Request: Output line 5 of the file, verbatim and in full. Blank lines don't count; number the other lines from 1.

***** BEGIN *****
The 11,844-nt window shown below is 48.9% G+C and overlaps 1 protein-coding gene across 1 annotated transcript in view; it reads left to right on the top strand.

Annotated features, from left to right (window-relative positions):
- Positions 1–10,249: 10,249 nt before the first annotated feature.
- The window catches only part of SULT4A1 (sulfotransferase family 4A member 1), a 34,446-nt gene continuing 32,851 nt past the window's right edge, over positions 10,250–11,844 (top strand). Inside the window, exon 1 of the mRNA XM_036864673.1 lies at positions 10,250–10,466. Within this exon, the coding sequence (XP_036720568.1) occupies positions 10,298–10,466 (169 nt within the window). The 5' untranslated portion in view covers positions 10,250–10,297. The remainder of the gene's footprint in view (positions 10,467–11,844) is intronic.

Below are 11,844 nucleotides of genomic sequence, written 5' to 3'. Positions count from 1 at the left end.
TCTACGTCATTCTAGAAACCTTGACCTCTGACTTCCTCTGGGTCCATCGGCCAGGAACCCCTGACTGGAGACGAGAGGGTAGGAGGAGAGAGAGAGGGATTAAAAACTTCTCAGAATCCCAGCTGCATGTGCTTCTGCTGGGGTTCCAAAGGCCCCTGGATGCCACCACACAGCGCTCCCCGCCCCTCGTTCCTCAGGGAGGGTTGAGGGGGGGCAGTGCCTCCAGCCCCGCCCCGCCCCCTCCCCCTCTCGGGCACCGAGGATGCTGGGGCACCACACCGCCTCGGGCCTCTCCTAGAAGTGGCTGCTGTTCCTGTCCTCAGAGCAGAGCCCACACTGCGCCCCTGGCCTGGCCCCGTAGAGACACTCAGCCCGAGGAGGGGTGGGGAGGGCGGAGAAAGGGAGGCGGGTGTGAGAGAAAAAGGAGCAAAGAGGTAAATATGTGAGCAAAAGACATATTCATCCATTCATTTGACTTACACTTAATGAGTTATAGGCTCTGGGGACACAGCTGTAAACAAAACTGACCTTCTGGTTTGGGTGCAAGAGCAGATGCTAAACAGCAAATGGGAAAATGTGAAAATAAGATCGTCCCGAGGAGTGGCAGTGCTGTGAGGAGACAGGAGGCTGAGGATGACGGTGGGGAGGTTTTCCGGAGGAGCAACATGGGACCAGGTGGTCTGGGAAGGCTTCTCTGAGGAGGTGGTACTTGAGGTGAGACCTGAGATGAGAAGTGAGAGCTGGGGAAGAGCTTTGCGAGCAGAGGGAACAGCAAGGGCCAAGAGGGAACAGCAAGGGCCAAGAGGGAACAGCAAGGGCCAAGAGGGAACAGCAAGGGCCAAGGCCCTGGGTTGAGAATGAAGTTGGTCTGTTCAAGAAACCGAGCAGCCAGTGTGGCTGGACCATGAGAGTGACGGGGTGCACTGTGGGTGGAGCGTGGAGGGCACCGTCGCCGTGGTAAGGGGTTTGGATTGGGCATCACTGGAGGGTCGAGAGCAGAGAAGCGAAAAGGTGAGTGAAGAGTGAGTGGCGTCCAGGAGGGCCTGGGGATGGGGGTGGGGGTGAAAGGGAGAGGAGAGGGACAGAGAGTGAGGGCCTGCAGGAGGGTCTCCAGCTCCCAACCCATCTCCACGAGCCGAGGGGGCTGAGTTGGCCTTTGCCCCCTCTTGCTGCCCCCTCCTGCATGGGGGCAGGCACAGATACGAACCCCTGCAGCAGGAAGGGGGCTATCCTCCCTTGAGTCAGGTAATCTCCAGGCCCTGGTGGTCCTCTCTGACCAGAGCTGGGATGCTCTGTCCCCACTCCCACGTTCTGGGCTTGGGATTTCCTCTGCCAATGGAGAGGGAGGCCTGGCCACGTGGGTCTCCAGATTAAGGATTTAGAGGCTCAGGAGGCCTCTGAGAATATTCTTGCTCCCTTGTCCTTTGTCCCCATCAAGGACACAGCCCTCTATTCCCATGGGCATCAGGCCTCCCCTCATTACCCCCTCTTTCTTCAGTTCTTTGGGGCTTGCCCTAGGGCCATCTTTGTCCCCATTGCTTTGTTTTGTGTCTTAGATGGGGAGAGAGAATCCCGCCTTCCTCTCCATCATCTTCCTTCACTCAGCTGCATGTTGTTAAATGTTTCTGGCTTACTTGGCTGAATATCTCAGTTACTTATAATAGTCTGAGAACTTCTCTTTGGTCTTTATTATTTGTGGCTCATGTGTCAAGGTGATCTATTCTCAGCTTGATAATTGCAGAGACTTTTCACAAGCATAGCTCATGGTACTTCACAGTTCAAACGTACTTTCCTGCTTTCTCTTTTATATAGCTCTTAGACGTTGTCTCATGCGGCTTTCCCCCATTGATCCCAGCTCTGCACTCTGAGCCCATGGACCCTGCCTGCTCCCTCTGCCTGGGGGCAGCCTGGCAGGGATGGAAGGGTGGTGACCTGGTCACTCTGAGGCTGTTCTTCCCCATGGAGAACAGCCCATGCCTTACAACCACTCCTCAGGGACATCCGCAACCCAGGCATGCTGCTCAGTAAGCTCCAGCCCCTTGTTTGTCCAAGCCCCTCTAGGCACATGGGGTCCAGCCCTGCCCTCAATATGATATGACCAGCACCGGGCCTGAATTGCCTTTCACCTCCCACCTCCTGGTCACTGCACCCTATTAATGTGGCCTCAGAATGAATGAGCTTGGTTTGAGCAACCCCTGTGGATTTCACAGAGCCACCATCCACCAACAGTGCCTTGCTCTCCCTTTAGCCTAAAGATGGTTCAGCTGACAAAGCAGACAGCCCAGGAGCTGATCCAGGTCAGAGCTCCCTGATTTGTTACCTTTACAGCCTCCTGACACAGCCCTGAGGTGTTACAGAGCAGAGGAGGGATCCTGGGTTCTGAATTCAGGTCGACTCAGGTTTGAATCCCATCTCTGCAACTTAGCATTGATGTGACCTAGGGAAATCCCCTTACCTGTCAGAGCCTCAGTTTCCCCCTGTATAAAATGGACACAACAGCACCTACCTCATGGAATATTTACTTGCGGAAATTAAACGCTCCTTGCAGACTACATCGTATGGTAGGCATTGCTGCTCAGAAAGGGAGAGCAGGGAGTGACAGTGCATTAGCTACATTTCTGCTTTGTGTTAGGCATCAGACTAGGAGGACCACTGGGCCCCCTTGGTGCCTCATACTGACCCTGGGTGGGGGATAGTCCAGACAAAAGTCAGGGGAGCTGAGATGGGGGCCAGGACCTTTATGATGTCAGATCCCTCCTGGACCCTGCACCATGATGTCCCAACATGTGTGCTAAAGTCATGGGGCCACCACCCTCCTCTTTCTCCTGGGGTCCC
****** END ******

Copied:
Below are 11,844 nucleotides of genomic sequence, written 5' to 3'. Positions count from 1 at the left end.